A mosquito on human skin (illustration)
Photo: Science Photo Library / IMAGO
In view of global warming, the President of the Robert Koch Institute (RKI) calls for exotic diseases to be considered in this country.
"Climate change is leading to an expansion of the habitats for mosquitoes and ticks in Germany," said Lothar Wieler to the newspapers of the Funke media group.
"Many mosquito and tick species can transmit viral, bacterial and parasitic pathogens," said Wieler.
As examples he named the Zika, Dengue or West Nile virus as well as tick-borne encephalitis (TBE).
"A return of malaria is also possible." It is therefore important to sensitize the medical profession in this country to these diseases.
"This is also an important concern of the RKI."
The multiplication of viruses in mosquitoes is temperature-dependent, said Wieler - so that higher temperatures over longer periods of time increase the likelihood of infections from mosquito bites.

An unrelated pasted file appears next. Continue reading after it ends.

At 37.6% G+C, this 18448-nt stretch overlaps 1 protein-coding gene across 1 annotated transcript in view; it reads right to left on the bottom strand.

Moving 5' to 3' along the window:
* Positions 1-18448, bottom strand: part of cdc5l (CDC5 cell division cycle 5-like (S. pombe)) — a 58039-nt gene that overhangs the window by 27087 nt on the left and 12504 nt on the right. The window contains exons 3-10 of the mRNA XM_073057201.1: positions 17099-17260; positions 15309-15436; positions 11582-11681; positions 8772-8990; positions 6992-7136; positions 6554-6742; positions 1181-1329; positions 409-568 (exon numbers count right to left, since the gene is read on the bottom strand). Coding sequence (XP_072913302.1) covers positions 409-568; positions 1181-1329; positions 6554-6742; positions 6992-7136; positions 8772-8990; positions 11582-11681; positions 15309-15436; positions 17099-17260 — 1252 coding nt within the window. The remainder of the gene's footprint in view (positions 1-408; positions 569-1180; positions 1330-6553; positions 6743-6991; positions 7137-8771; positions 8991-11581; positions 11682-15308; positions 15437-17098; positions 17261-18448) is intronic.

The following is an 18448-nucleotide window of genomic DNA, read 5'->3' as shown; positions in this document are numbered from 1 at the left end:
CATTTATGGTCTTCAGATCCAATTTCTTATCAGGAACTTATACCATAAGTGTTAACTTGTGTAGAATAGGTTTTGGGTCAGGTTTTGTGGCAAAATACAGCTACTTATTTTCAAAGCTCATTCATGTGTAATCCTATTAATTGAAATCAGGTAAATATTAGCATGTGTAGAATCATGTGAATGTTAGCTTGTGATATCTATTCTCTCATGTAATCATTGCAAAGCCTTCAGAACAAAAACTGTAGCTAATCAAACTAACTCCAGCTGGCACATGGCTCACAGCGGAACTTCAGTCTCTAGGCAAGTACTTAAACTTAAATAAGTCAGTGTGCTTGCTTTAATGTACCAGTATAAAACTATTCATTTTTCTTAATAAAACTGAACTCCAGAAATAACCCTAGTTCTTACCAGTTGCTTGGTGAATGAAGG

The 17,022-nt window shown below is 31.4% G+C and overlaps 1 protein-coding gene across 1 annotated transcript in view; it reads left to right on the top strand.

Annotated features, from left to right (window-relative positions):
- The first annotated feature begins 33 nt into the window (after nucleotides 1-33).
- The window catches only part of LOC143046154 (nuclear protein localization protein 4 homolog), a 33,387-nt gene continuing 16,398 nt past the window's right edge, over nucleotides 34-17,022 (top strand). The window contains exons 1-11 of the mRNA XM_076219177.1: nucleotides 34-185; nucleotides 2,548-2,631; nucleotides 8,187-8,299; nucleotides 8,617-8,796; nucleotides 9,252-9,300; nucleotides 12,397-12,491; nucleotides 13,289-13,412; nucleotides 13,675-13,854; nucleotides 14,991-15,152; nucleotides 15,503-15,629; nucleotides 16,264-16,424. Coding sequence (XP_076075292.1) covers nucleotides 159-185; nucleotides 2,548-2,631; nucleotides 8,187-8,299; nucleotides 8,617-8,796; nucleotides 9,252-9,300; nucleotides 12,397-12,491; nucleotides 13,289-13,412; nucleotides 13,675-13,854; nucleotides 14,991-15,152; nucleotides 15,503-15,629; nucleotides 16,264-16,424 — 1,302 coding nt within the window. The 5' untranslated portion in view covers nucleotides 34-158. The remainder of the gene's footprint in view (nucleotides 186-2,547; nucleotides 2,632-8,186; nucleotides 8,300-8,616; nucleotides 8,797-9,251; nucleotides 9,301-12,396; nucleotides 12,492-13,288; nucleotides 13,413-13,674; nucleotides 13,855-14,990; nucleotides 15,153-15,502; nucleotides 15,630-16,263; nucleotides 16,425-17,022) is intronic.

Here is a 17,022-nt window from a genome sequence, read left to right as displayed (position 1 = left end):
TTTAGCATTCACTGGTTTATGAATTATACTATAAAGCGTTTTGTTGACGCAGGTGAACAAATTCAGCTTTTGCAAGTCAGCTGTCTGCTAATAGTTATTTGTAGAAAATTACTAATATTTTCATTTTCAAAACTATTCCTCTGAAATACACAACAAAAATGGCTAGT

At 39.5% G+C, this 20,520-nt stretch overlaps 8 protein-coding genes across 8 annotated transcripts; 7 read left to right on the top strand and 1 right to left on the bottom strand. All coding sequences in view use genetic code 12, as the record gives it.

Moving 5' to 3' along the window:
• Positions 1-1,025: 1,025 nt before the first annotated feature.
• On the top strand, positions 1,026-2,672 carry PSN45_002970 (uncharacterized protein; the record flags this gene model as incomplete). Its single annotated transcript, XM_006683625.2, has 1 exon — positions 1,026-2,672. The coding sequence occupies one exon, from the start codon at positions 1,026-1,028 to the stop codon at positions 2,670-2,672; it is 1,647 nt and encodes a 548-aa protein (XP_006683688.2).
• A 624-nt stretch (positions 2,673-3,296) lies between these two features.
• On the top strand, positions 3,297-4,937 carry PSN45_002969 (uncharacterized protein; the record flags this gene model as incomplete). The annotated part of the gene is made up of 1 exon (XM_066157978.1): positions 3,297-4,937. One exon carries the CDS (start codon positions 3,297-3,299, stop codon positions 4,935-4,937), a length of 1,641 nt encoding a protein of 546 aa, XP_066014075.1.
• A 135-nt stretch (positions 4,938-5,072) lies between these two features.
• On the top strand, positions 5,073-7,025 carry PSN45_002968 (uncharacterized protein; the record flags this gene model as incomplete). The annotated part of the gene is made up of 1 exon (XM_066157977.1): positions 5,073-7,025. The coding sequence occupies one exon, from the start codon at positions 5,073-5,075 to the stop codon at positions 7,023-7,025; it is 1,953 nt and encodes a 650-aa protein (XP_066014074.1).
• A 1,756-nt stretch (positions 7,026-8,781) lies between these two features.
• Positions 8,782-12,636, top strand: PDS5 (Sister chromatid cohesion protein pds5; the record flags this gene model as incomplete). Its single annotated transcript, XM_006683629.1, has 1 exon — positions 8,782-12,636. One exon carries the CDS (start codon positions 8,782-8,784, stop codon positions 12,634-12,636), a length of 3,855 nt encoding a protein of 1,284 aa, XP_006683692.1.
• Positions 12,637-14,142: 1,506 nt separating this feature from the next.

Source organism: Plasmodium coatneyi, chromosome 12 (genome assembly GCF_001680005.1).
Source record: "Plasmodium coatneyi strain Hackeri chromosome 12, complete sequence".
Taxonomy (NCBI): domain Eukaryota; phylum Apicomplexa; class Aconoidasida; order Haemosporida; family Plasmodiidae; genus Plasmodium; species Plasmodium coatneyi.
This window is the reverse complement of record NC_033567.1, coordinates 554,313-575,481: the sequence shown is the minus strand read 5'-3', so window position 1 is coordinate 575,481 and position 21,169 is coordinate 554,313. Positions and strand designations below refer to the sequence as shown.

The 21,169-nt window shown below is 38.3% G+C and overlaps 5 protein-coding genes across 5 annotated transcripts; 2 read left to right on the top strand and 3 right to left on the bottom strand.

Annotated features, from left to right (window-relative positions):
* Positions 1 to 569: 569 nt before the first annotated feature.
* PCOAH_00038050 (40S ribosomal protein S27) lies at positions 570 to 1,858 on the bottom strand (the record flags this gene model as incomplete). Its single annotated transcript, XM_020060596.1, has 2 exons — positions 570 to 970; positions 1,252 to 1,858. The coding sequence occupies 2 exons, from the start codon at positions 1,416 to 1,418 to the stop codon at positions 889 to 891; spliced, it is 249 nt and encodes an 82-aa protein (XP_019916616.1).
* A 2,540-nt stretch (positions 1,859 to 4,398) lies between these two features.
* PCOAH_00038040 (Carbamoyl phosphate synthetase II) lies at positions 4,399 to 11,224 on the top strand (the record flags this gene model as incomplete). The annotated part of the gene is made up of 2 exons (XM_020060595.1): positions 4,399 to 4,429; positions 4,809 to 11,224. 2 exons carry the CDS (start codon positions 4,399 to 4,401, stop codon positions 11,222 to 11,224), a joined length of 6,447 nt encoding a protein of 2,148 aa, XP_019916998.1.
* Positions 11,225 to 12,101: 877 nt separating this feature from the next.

Anopheles mosquitoes, which transmit malaria, and Aedes mosquitoes, which are responsible for dengue, prefer tropical and subtropical climates.
According to WHO data, more than 400,000 people, mostly children, die from malaria every year.
The vast majority of the approximately 230 million cases of infection every year occur in Africa, where new, highly adaptable malaria mosquitoes were registered last year.
The causative agents of the disease, parasites called Plasmodium, are transmitted by the bite of mosquitoes that breed in water, such as puddles.
The health policy spokesman for the FDP parliamentary group, Andrew Ullmann, also expects that due to the climate-related spread of tick and mosquito populations, diseases will increasingly appear in Europe and Germany "that were previously unknown in our climatic regions".
Ullmann told the Funke media group that one had to react to this development: "Further research and innovation initiatives are urgently needed to better understand the effects of climate change on the spread of pathogens and to take effective measures." The greatest danger with this topic would be "a hostility to science and research".